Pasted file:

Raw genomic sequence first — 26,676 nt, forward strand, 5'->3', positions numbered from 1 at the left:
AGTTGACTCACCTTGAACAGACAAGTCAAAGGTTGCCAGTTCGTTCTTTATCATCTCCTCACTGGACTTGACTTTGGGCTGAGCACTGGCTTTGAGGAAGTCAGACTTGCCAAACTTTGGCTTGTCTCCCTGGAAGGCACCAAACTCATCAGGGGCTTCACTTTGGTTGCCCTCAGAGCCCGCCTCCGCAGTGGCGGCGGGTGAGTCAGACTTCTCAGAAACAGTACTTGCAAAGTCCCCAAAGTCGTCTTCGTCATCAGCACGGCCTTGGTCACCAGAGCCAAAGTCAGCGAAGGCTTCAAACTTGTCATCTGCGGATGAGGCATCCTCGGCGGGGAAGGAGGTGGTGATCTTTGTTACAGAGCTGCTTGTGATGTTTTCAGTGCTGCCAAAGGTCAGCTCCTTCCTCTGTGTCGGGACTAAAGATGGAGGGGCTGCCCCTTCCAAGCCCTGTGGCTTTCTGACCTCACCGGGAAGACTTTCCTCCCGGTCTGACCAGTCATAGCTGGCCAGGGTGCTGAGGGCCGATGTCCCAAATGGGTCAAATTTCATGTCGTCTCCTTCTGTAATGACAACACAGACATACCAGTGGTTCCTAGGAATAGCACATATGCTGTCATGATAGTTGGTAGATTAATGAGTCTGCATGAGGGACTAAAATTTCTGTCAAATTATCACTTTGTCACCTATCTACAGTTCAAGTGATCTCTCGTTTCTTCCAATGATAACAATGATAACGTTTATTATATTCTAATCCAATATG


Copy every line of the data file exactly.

Raw genomic sequence first — 26,676 nt, forward strand, 5'->3', positions numbered from 1 at the left:
AGTTGACTCACCTTGAACAGACAAGTCAAAGGTTGCCAGTTCGTTCTTTATCATCTCCTCACTGGACTTGACTTTGGGCTGAGCACTGGCTTTGAGGAAGTCAGACTTGCCAAACTTTGGCTTGTCTCCCTGGAAGGCACCAAACTCATCAGGGGCTTCACTTTGGTTGCCCTCAGAGCCCGCCTCCGCAGTGGCGGCGGGTGAGTCAGACTTCTCAGAAACAGTACTTGCAAAGTCCCCAAAGTCGTCTTCGTCATCAGCACGGCCTTGGTCACCAGAGCCAAAGTCAGCGAAGGCTTCAAACTTGTCATCTGCGGATGAGGCATCCTCGGCGGGGAAGGAGGTGGTGATCTTTGTTACAGAGCTGCTTGTGATGTTTTCAGTGCTGCCAAAGGTCAGCTCCTTCCTCTGTGTCGGGACTAAAGATGGAGGGGCTGCCCCTTCCAAGCCCTGTGGCTTTCTGACCTCACCGGGAAGACTTTCCTCCCGGTCTGACCAGTCATAGCTGGCCAGGGTGCTGAGGGCCGATGTCCCAAATGGGTCAAATTTCATGTCGTCTCCTTCTGTAATGACAACACAGACATACCAGTGGTTCCTAGGAATAGCACATATGCTGTCATGATAGTTGGTAGATTAATGAGTCTGCATGAGGGACTAAAATTTCTGTCAAATTATCACTTTGTCACCTATCTACAGTTCAAGTGATCTCTCGTTTCTTCCAATGATAACAATGATAACGTTTATTATATTCTAATCCAATATG